I currently work as a med/surg float pool RN in my hospital. I have worked there for 1 1/2 years. The powers that be have ocassionally attempted to give me assignments in the ICU's and the BMT (bone marrow transplant) units. I have until now refused to accept those assignments due to my lack of qualifications to work there with no problems from my supervisors.
This week, after again refusing assignments on the BMT unit and one of our many ICU's, I was given an assignment on a med/surg unit where they indeed needed me. I have never refused assignments on any of our 17 med/surg units.
After working a few hours on the med/surg unit, my immediate supervisor asked to speak with me, and he told me that not only was I now expected to work in critical areas, I have to set apart time to become oriented to these areas. I was never oriented to them before because I was told upon employment and orientation that I was not expected to work in those areas.
I fear for my license and the safety of the patients on the critical units, should I accept these assignments. I'm having trouble finding legal advice on this subject.
Does anyone here know whom I can turn to for advice? Am I right to refuse these assignments to critical care areas? Can they fire me for refusing to go to critical areas? What are MY rights?
This seems unfair to me, and my license I feel is in jeopardy if a accept an assignment I KNOW I'm not qualified to work. My supervisor is a RN, and I feel he's being unfair to me. He sited other med/surg RN's who have accepted such assignments, and stated my fears are unwarranted, since I would be assigned only stable patients. If these patients are stable, why aren't they on med/surg units instead of critical care units? And why should I risk my license just because there are other RN's who will risk theirs?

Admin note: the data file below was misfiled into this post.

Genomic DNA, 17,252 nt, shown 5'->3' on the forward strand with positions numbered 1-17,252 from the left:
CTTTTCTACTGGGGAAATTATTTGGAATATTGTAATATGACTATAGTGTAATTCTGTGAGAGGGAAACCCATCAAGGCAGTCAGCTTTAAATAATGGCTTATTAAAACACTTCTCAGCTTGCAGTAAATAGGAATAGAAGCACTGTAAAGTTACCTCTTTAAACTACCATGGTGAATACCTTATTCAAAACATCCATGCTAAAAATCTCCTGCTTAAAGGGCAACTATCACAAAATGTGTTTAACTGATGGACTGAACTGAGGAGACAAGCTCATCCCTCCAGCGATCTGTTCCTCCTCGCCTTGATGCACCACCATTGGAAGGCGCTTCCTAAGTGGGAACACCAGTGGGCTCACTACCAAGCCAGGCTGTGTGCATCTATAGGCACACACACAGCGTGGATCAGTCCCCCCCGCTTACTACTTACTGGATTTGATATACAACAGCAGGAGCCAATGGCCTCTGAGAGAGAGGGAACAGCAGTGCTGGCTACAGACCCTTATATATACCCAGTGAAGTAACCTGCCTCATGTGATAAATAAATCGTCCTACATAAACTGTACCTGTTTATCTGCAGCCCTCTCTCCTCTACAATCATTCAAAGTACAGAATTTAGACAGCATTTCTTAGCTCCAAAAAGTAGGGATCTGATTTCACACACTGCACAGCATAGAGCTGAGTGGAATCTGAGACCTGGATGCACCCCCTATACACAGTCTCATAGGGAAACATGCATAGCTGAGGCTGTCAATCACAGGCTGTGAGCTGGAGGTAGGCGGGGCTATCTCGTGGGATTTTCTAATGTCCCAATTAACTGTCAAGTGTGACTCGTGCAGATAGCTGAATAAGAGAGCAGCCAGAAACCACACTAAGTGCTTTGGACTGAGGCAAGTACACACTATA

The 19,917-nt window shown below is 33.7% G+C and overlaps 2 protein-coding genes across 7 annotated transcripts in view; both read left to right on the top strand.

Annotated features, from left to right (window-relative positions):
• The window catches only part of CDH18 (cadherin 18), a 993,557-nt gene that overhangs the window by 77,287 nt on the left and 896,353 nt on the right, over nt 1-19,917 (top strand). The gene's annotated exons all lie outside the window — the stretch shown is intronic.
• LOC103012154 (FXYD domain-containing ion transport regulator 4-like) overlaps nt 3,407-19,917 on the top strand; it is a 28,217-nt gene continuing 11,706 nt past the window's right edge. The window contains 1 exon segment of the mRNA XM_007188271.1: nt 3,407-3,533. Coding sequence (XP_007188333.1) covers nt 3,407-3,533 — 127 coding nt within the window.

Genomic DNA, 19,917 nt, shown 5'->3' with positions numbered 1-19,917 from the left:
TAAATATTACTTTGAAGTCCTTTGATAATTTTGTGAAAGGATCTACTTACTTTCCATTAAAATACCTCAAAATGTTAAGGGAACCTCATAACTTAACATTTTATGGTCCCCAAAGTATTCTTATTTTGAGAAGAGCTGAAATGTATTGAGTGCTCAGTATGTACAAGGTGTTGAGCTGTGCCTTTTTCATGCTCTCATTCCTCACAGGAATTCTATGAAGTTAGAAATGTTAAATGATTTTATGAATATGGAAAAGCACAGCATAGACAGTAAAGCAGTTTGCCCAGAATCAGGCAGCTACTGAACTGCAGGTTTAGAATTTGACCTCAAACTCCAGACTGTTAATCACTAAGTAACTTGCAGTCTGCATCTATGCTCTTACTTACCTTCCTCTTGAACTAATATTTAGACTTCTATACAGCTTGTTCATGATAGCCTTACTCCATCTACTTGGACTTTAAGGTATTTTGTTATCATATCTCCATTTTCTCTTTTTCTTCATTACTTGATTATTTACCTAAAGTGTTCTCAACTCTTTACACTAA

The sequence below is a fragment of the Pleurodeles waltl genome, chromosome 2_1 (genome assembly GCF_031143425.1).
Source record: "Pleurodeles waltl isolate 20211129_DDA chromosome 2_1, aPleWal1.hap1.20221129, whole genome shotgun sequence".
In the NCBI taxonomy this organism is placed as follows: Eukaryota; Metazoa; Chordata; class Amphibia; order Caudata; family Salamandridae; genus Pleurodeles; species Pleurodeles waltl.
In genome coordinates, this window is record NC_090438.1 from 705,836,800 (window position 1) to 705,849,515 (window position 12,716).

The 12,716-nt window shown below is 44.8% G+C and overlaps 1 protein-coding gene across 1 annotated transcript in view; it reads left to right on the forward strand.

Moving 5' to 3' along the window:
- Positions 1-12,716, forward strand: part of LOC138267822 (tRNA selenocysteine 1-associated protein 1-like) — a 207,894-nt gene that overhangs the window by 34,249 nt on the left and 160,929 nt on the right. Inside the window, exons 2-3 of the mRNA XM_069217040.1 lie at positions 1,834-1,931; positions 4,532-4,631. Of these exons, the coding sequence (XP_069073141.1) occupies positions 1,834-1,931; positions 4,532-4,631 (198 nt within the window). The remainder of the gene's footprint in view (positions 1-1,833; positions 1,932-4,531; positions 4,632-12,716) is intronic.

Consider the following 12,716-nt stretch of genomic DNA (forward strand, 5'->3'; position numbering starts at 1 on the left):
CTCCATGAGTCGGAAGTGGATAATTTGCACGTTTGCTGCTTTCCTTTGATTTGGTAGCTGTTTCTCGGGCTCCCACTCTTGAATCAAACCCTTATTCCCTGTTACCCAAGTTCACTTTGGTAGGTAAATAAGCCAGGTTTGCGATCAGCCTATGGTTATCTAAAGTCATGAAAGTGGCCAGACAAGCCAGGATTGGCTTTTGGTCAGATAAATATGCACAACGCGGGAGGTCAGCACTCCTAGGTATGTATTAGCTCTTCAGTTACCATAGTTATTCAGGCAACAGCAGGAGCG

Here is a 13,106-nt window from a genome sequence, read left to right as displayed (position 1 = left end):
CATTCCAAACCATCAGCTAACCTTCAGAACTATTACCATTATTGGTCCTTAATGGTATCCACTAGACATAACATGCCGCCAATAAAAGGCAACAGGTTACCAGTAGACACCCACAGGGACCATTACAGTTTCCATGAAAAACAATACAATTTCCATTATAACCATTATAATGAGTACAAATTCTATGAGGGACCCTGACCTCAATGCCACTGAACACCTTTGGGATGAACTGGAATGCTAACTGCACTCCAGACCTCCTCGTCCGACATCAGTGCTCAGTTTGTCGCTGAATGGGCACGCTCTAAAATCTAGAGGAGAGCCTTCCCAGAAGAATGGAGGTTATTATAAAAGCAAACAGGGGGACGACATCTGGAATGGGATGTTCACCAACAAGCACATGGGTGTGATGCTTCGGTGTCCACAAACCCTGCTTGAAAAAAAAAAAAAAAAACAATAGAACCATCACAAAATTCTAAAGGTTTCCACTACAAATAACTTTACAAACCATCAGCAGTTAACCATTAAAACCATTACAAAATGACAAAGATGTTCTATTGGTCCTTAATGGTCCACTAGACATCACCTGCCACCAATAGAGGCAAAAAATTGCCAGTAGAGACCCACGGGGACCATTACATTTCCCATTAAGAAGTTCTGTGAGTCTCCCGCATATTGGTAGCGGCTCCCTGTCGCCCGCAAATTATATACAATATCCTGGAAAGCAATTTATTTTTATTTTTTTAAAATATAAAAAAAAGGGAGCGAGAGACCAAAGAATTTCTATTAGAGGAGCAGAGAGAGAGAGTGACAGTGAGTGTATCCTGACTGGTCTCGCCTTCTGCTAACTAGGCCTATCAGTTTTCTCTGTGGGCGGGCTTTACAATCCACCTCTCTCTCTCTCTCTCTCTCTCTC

Can anyone give me some advice? I'm willing to lose my job to protect my license.
Dec 28, '00
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Copy the Assignment Despite objection. Next time you are told to float to an area where you are not competent tell the supervisor that. If forced fill out the form, keepin a copy for your records. This form places the responsibility on the facility NOT you.
I would also ask for a regular competent RN to be a resource nurse.
You are correct. If the patient were stable they wouldn't be in the ICU. There are so many things you cannot learn in a short orientation but may need to know to safely care for an ICU patient.
GOOD FOR YOU! We need more patient advocates like you who are willing to lose their job to protect their license and the lives of patients. I will pray that does not happen. If they are smart they will realize how valuble you are.